While international negotiations on climate change don’t seem to be going anywhere at the moment, some further tightening has been agreed within the regime that combats substances that deplete the ozone layer (the Vienna Convention and Montreal Protocol). The parties have decided to speed up the elimination of hydrochlorofluorocarbons (HCFCs), which were permitted as temporary substitutes for the chlorofluorocarbons (CFCs) that destroy ozone most energetically.
The BBC reports that:
The US administration says the new deal will be twice as effective as the Kyoto Protocol in controlling greenhouse gas emissions.
This seems quite implausible to me. HFCs, PFCs, and SF6 collectively contribute about 1% of anthropogenic warming. As such, their complete elimination would have a fairlylimited effect. In addition, the Vienna Convention process always envisioned their elimination, so there is nothing substantially new about this announcement, other than the timing. An agreement for eliminating HCFCs has been in place since 1992:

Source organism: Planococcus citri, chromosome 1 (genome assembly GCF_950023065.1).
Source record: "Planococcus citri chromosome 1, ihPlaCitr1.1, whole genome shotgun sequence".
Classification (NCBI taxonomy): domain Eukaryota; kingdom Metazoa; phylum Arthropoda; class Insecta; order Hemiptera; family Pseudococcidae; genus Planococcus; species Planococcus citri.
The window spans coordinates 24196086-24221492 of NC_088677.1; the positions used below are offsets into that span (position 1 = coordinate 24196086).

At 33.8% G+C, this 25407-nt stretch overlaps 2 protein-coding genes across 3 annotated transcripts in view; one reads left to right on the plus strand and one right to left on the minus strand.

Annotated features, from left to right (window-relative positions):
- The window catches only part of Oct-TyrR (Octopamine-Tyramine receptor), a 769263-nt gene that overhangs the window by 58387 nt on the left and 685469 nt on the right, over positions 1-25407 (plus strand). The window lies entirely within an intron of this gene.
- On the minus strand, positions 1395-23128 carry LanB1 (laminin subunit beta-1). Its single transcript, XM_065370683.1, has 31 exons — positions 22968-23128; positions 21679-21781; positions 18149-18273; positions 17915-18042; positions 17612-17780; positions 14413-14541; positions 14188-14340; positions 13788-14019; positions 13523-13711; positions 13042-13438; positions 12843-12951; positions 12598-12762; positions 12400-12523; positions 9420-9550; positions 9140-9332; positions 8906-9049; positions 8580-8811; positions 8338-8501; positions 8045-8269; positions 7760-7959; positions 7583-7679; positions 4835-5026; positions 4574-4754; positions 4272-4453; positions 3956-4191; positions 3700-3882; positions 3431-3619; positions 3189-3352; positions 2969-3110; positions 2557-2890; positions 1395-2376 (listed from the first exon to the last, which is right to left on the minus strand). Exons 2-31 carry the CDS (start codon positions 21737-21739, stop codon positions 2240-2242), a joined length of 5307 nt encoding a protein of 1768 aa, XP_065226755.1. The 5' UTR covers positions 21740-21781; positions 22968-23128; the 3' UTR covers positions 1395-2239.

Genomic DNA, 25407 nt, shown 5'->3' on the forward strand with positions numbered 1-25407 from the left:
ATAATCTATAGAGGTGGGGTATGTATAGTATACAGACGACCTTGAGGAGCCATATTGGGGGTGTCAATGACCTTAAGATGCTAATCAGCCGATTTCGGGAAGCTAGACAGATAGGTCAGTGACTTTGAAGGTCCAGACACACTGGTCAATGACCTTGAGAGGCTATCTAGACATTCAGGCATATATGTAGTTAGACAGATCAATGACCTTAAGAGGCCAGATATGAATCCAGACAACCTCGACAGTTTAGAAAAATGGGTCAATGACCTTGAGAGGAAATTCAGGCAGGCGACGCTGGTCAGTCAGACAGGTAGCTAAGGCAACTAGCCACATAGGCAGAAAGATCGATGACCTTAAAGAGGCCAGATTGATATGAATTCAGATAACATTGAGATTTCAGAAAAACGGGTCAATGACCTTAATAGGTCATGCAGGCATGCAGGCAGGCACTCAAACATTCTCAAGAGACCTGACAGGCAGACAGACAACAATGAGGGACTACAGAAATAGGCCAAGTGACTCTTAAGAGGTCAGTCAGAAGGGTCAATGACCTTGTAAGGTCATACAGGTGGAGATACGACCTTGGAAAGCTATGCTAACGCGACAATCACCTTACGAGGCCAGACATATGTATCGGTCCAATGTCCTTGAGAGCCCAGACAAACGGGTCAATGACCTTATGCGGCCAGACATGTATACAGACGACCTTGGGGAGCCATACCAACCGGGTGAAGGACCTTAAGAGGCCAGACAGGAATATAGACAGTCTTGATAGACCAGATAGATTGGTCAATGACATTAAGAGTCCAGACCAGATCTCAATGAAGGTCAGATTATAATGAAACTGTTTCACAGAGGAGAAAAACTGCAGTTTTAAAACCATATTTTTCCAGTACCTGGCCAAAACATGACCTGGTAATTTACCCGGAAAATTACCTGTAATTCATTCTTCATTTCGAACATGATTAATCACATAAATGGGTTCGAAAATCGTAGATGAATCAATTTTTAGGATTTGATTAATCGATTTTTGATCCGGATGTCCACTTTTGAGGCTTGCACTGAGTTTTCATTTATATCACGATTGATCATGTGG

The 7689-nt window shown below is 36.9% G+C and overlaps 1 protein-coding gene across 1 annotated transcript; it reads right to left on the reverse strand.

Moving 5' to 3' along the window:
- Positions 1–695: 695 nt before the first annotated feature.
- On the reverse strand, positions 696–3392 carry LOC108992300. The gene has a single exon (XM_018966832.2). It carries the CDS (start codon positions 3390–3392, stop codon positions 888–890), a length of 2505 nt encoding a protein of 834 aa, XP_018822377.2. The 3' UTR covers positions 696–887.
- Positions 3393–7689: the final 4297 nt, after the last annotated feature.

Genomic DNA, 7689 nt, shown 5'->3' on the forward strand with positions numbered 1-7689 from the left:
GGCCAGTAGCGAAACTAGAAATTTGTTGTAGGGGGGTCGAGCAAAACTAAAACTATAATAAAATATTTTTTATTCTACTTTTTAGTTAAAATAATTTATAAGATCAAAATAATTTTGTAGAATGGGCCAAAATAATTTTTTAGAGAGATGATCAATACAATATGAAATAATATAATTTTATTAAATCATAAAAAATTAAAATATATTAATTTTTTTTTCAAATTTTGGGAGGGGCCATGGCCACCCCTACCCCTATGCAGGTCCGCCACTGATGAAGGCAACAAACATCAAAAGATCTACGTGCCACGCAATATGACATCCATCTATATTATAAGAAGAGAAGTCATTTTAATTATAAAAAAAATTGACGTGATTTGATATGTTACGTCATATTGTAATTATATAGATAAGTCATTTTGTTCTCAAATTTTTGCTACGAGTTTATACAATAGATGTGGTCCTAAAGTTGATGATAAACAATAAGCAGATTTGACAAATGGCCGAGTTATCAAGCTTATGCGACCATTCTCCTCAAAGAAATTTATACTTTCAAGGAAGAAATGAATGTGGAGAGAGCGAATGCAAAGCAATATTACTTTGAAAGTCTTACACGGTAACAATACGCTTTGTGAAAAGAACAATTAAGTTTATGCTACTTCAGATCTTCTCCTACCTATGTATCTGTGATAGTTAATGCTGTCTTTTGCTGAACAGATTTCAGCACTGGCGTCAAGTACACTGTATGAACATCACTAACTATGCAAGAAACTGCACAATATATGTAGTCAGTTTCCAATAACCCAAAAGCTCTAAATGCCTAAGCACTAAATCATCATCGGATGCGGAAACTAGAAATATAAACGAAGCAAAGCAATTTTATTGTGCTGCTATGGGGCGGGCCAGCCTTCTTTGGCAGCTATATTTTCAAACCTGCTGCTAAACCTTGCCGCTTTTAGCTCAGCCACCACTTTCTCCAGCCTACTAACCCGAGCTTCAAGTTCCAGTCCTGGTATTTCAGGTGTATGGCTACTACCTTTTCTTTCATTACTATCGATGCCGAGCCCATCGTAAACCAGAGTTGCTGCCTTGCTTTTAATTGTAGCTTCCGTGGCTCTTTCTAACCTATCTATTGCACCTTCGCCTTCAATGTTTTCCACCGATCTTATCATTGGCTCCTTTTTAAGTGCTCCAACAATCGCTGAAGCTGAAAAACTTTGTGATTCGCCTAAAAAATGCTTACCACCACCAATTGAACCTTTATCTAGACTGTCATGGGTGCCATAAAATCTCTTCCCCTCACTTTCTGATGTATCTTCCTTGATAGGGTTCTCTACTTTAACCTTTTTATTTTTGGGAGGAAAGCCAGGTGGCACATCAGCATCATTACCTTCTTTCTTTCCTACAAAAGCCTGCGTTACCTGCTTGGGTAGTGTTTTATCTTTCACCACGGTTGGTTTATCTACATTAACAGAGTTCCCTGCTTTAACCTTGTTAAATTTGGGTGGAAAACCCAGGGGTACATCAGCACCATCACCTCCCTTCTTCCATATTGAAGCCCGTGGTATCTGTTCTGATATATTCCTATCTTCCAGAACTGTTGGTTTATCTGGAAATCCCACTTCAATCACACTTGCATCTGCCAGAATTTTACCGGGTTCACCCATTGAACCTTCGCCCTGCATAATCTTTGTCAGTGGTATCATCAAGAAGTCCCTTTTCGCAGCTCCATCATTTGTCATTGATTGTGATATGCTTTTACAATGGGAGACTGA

1996 – production freeze
2004 – 35% reduction
2010 – 65% reduction
2015 – 90% reduction
2020 – 99.5% reduction
2030 – elimination
While it does seem that this timeline isn’t being followed, it remains to be seen whether this new announcement will have any effect on that.
The Kyoto Protocol targets a six different greenhouse gases, most importantly the carbon dioxide that constitutes 77% of anthropogenic climate change. If it had succeeded at reducing emissions among Annex I signatories by 5.2%, as planned, it would have been both a significant contribution and an important starting point.
None of this is to say that we shouldn’t welcome the HCFC phaseout. If nothing else, it should help with the recovery of the ozone layer. We just need to be cautious about accepting statements like the one quoted.